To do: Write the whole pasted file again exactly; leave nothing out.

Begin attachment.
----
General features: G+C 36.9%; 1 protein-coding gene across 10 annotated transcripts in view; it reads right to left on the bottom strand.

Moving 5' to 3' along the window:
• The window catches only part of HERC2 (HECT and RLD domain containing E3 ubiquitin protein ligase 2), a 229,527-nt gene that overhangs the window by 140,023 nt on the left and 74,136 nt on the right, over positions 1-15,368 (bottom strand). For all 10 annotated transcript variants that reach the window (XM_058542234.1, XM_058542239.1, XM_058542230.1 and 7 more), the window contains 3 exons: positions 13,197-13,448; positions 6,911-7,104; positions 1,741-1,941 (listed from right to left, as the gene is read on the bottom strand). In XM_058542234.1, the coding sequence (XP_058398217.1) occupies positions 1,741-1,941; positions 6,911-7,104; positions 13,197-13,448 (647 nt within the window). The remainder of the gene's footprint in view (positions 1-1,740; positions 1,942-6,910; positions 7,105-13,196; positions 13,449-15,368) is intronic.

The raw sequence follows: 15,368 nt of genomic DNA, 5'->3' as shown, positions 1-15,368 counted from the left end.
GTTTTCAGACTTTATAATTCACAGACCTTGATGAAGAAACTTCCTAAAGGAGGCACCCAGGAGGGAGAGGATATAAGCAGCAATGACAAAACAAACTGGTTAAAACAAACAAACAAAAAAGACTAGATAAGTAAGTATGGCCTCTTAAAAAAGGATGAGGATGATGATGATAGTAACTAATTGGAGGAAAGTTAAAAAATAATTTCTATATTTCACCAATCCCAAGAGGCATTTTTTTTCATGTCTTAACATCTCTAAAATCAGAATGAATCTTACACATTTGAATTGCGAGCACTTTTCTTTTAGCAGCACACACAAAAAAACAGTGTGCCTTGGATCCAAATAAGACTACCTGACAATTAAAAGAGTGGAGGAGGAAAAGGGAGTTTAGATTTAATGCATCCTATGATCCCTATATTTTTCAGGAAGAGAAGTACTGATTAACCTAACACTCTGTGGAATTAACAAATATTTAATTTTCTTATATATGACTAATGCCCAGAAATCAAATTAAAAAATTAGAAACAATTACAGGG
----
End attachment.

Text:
General features: G+C 36.9%; 1 protein-coding gene across 10 annotated transcripts in view; it reads right to left on the bottom strand.

Moving 5' to 3' along the window:
• The window catches only part of HERC2 (HECT and RLD domain containing E3 ubiquitin protein ligase 2), a 229,527-nt gene that overhangs the window by 140,023 nt on the left and 74,136 nt on the right, over positions 1-15,368 (bottom strand). For all 10 annotated transcript variants that reach the window (XM_058542234.1, XM_058542239.1, XM_058542230.1 and 7 more), the window contains 3 exons: positions 13,197-13,448; positions 6,911-7,104; positions 1,741-1,941 (listed from right to left, as the gene is read on the bottom strand). In XM_058542234.1, the coding sequence (XP_058398217.1) occupies positions 1,741-1,941; positions 6,911-7,104; positions 13,197-13,448 (647 nt within the window). The remainder of the gene's footprint in view (positions 1-1,740; positions 1,942-6,910; positions 7,105-13,196; positions 13,449-15,368) is intronic.

The raw sequence follows: 15,368 nt of genomic DNA, 5'->3' as shown, positions 1-15,368 counted from the left end.
GTTTTCAGACTTTATAATTCACAGACCTTGATGAAGAAACTTCCTAAAGGAGGCACCCAGGAGGGAGAGGATATAAGCAGCAATGACAAAACAAACTGGTTAAAACAAACAAACAAAAAAGACTAGATAAGTAAGTATGGCCTCTTAAAAAAGGATGAGGATGATGATGATAGTAACTAATTGGAGGAAAGTTAAAAAATAATTTCTATATTTCACCAATCCCAAGAGGCATTTTTTTTCATGTCTTAACATCTCTAAAATCAGAATGAATCTTACACATTTGAATTGCGAGCACTTTTCTTTTAGCAGCACACACAAAAAAACAGTGTGCCTTGGATCCAAATAAGACTACCTGACAATTAAAAGAGTGGAGGAGGAAAAGGGAGTTTAGATTTAATGCATCCTATGATCCCTATATTTTTCAGGAAGAGAAGTACTGATTAACCTAACACTCTGTGGAATTAACAAATATTTAATTTTCTTATATATGACTAATGCCCAGAAATCAAATTAAAAAATTAGAAACAATTACAGGG